J Balvin will be Lollapalooza’s first Latino headliner
J Balvin headlining Lollapalooza is just another example that the world of music festivals is evolving.
The “Mi Gente” singer will be one of the eight artists headlining the music festival August 1-4 at Chicago’s Grant Park. More importantly, he’ll be the first Latino headliner in Lollapalooza’s 28-year history.
Latino artists have performed at the festival before but never as a headliner, which is what makes this year’s lineup different from the rest.
Like Beyoncé was for Coachella, J Balvin’s performance will show that Lolla finally recognizes there’s a large audience in the United States not only for reggaeton but for Spanish-language music.
Balvin is listed above other big stars — Lil Wayne, Kacey Musgraves and Janelle Monae, to name a few. And some of his achievements over the past year support why the “Ginza” and “Safari” singer deserves his time to shine at Lollapalooza.
His music transcends languages
Hailing from Colombia, Balvin received eight Billboard nominations this year, including top Latin artist, top Latin song, and top Latin album as well as several other categories for his work with Cardi B on “I Like It.”
The rapper, born Jose Alvaro Osorio Balvin, was one of the most-streamed artists on Spotify last year. He also has collaborated with other American music icons, including Justin Bieber and Beyoncé. And even then, you’ll rarely (if ever) see Balvin perform in English.
“Just because you are Latino does not mean you can’t be global,” Balvin told CNN last year.
That’s what makes him stand out from other artists like Luis Fonsi and Bad Bunny. And while some of his audience in the United States may not speak Spanish fluently, that’s not stopping him from performing the way he wants to be known.
Lollapalooza isn’t his first big music gig
Balvin has already played Coachella twice. He first performed at the California festival last year as a guest during Beyoncé’s headlining set, where he embraced his Latin pop flair while Queen Bey introduced HBCU culture to the Coachella crowd.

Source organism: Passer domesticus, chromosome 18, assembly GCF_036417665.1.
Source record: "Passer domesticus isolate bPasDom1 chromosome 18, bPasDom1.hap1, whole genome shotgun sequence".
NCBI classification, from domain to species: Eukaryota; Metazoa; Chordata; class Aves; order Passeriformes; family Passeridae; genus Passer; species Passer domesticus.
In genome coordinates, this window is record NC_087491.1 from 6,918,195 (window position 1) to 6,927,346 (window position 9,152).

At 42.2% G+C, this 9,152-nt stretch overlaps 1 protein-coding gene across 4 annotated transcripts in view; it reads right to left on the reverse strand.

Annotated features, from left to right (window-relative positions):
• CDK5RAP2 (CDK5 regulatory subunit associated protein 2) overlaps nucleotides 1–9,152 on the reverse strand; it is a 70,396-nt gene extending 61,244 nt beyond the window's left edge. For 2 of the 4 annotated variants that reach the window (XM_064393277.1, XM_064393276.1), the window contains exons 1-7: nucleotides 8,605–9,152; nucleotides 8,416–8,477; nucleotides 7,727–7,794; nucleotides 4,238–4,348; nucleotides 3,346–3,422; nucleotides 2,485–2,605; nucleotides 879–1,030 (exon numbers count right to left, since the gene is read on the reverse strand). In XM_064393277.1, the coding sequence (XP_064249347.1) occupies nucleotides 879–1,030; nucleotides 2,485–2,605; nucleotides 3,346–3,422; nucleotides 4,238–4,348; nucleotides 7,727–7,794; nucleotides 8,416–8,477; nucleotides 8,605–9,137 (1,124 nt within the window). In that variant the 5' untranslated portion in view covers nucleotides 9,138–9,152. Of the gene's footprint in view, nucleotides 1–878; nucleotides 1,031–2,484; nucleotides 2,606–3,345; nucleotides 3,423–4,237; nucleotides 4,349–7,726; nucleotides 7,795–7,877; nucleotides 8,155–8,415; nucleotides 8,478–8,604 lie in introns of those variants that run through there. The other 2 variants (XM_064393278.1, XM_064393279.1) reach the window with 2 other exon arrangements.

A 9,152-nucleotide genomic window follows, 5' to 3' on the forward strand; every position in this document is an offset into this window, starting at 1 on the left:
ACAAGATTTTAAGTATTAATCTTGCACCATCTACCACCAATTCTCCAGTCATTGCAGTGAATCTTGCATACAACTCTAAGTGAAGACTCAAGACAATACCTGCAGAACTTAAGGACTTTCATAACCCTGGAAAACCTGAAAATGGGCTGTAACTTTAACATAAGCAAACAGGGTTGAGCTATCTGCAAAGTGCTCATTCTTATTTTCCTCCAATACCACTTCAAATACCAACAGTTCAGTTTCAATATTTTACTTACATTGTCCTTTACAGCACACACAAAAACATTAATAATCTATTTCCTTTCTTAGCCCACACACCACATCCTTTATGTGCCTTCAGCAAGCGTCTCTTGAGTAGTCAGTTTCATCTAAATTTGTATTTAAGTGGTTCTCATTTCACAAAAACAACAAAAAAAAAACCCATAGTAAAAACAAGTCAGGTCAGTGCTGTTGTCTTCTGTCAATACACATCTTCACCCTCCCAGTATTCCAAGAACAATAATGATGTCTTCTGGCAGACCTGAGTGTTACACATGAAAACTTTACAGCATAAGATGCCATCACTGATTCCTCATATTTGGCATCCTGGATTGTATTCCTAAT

This year, the 33-year-old graced the stage on his own, celebrating the beauty and vibrancy of reggaeton music.
Last fall, Balvin kicked off his 27-day US tour, which included energetic dancers, several celebrity cameos and even dinosaurs.
“I don’t just make music for people who like reggaeton,” Balvin told Rolling Stone. “I make music for everybody. I’m down to change people’s minds, I’m down to just refresh the world.”
Music is just one factor for mainstream success
Even with No. 1 music hits, an artist’s success is also measured by their influence on consumers’ commercial power.
With an Instagram following of more than 28 million, 6.1 million Twitter followers and more than 20 million YouTube subscribers, Balvin has the eyes and ears of many.
According to Nielsen, millennial Latinx consumers over-index in areas, such as listening to streaming music and following artists on social media when compared to non-Hispanics in the United States.
Balvin reaches audiences that brands are vying to engage with. His recent partnership with Guess is an example of that.
Balvin launched a seven-piece capsule of concert merchandise with Guess last year, named after his top-charting album “Vibras,” putting his mark on the fashion world. Fans could shop Balvin’s clothing line at select Guess stores near the concert locations days leading up to each performance.
“My partnership with Guess, a brand that has strong roots in the Latin community, not only aligns with my personal brand, but with my community and fan base as well,” Balvin said in a statement. “I am so excited to launch an exclusive collection of concert merch on tour and officially bring the vibe of our music to fashion.”